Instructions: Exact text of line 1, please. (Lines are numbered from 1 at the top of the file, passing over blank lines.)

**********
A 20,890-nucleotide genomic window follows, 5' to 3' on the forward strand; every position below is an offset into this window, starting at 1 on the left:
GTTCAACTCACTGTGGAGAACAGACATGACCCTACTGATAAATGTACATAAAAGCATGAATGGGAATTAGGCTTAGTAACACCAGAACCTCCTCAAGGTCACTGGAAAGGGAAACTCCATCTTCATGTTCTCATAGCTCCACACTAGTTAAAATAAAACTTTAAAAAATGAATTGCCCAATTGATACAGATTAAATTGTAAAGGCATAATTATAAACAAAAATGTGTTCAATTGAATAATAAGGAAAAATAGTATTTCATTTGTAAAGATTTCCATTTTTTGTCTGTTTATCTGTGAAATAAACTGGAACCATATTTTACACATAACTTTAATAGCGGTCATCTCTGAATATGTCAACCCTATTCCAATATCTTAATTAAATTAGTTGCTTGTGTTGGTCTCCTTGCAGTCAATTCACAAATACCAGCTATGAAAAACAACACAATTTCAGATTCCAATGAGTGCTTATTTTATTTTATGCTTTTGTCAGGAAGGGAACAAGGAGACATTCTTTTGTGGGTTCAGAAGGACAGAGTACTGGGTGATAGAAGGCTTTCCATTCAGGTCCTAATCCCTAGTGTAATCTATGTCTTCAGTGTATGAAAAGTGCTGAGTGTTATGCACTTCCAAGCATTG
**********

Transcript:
A 20,890-nucleotide genomic window follows, 5' to 3' on the forward strand; every position below is an offset into this window, starting at 1 on the left: